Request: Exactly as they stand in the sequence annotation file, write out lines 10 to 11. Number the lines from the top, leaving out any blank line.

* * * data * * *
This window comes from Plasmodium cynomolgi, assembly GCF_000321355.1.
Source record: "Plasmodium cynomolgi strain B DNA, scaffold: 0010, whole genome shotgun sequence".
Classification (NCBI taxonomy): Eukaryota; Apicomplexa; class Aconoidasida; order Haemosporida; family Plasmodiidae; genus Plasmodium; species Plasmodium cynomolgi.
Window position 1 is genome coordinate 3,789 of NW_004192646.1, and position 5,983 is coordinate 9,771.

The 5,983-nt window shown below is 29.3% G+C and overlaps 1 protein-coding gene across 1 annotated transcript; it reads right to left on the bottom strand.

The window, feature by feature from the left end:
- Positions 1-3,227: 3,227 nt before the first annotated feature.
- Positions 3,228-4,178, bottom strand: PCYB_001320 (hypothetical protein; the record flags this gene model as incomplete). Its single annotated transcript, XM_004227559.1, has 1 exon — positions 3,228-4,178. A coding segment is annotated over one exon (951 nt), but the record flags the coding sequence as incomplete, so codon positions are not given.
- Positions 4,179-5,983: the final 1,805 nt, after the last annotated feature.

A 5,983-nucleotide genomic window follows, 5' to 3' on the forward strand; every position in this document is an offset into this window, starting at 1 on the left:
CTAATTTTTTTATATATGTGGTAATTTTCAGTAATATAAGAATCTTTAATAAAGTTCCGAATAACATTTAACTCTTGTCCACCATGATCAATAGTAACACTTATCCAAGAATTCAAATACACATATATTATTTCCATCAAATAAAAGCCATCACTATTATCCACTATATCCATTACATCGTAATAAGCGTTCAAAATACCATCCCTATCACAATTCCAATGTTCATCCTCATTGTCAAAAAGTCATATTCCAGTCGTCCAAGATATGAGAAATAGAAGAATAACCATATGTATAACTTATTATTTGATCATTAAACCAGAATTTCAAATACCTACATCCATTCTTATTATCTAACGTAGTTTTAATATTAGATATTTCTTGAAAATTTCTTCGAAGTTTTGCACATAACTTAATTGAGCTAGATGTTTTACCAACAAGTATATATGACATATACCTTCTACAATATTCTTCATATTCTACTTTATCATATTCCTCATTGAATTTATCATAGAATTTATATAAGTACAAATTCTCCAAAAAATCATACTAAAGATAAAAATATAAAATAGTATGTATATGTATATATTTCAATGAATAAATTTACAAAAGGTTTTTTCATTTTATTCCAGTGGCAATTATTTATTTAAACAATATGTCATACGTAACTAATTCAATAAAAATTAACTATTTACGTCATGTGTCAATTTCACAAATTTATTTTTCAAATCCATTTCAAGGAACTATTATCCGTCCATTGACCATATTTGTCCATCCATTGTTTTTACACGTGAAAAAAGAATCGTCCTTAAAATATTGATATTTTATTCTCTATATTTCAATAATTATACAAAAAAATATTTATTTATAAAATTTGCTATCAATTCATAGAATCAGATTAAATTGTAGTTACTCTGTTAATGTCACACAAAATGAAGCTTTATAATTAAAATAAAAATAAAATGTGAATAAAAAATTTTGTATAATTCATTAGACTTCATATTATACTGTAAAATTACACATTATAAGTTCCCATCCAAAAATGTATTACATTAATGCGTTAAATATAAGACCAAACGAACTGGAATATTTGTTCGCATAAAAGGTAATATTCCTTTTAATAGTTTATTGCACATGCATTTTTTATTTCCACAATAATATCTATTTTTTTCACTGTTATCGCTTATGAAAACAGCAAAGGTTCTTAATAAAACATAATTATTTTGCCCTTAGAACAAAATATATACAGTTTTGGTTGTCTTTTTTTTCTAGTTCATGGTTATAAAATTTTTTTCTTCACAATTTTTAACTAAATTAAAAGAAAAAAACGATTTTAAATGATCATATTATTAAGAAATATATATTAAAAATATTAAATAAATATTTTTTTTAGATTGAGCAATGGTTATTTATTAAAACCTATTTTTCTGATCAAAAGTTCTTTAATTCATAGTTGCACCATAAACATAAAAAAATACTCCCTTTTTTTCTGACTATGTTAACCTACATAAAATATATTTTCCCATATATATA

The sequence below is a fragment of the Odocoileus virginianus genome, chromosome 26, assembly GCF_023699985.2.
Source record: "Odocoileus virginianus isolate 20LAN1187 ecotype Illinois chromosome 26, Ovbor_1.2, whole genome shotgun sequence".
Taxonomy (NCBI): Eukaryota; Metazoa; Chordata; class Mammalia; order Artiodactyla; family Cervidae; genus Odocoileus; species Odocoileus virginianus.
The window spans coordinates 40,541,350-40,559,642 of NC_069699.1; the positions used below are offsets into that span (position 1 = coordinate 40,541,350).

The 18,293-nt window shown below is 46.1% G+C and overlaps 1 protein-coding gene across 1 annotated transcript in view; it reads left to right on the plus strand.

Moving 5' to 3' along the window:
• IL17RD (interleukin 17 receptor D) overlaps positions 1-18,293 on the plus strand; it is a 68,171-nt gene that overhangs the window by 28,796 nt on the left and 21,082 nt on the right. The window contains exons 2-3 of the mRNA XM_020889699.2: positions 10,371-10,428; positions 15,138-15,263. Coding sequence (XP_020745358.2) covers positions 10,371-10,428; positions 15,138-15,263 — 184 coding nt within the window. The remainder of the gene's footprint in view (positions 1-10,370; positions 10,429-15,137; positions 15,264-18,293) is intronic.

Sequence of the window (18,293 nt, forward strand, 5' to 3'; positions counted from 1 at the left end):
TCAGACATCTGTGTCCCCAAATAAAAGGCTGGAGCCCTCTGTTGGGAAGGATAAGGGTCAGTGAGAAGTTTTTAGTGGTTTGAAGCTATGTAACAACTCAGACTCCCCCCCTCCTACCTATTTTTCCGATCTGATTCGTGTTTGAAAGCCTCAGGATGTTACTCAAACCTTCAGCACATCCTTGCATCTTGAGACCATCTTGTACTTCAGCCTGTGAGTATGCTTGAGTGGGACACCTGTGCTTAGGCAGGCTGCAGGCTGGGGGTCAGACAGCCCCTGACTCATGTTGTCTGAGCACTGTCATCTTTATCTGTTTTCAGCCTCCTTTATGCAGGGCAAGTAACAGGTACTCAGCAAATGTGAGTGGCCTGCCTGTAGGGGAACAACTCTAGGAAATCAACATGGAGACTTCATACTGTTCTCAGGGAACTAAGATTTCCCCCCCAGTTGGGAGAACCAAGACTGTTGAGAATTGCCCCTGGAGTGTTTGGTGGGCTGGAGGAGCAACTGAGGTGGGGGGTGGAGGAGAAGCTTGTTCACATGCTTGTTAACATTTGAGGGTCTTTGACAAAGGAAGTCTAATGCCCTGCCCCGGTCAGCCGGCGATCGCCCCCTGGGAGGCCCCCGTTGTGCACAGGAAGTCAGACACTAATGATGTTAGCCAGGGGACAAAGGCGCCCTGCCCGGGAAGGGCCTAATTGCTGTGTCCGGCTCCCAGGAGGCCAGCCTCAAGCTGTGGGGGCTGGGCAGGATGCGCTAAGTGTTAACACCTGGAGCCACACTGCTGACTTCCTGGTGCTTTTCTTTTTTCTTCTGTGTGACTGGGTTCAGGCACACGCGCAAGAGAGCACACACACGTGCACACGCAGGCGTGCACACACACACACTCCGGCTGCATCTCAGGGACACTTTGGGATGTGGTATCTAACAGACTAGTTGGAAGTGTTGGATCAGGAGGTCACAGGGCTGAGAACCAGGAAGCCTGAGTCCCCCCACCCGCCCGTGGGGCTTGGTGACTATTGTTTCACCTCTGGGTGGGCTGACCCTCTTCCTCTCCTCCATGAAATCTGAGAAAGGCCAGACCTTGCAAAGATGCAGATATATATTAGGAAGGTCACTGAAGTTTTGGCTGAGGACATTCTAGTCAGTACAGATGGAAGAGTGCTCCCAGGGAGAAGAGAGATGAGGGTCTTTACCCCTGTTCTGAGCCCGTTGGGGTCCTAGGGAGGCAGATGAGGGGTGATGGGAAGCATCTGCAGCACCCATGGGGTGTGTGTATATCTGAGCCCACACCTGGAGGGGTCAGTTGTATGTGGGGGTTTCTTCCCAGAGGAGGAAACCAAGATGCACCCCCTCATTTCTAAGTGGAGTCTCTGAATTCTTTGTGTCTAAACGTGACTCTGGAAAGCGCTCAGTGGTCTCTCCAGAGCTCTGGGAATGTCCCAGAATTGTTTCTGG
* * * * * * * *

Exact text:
A 5,983-nucleotide genomic window follows, 5' to 3' on the forward strand; every position in this document is an offset into this window, starting at 1 on the left:
CTAATTTTTTTATATATGTGGTAATTTTCAGTAATATAAGAATCTTTAATAAAGTTCCGAATAACATTTAACTCTTGTCCACCATGATCAATAGTAACACTTATCCAAGAATTCAAATACACATATATTATTTCCATCAAATAAAAGCCATCACTATTATCCACTATATCCATTACATCGTAATAAGCGTTCAAAATACCATCCCTATCACAATTCCAATGTTCATCCTCATTGTCAAAAAGTCATATTCCAGTCGTCCAAGATATGAGAAATAGAAGAATAACCATATGTATAACTTATTATTTGATCATTAAACCAGAATTTCAAATACCTACATCCATTCTTATTATCTAACGTAGTTTTAATATTAGATATTTCTTGAAAATTTCTTCGAAGTTTTGCACATAACTTAATTGAGCTAGATGTTTTACCAACAAGTATATATGACATATACCTTCTACAATATTCTTCATATTCTACTTTATCATATTCCTCATTGAATTTATCATAGAATTTATATAAGTACAAATTCTCCAAAAAATCATACTAAAGATAAAAATATAAAATAGTATGTATATGTATATATTTCAATGAATAAATTTACAAAAGGTTTTTTCATTTTATTCCAGTGGCAATTATTTATTTAAACAATATGTCATACGTAACTAATTCAATAAAAATTAACTATTTACGTCATGTGTCAATTTCACAAATTTATTTTTCAAATCCATTTCAAGGAACTATTATCCGTCCATTGACCATATTTGTCCATCCATTGTTTTTACACGTGAAAAAAGAATCGTCCTTAAAATATTGATATTTTATTCTCTATATTTCAATAATTATACAAAAAAATATTTATTTATAAAATTTGCTATCAATTCATAGAATCAGATTAAATTGTAGTTACTCTGTTAATGTCACACAAAATGAAGCTTTATAATTAAAATAAAAATAAAATGTGAATAAAAAATTTTGTATAATTCATTAGACTTCATATTATACTGTAAAATTACACATTATAAGTTCCCATCCAAAAATGTATTACATTAATGCGTTAAATATAAGACCAAACGAACTGGAATATTTGTTCGCATAAAAGGTAATATTCCTTTTAATAGTTTATTGCACATGCATTTTTTATTTCCACAATAATATCTATTTTTTTCACTGTTATCGCTTATGAAAACAGCAAAGGTTCTTAATAAAACATAATTATTTTGCCCTTAGAACAAAATATATACAGTTTTGGTTGTCTTTTTTTTCTAGTTCATGGTTATAAAATTTTTTTCTTCACAATTTTTAACTAAATTAAAAGAAAAAAACGATTTTAAATGATCATATTATTAAGAAATATATATTAAAAATATTAAATAAATATTTTTTTTAGATTGAGCAATGGTTATTTATTAAAACCTATTTTTCTGATCAAAAGTTCTTTAATTCATAGTTGCACCATAAACATAAAAAAATACTCCCTTTTTTTCTGACTATGTTAACCTACATAAAATATATTTTCCCATATATATA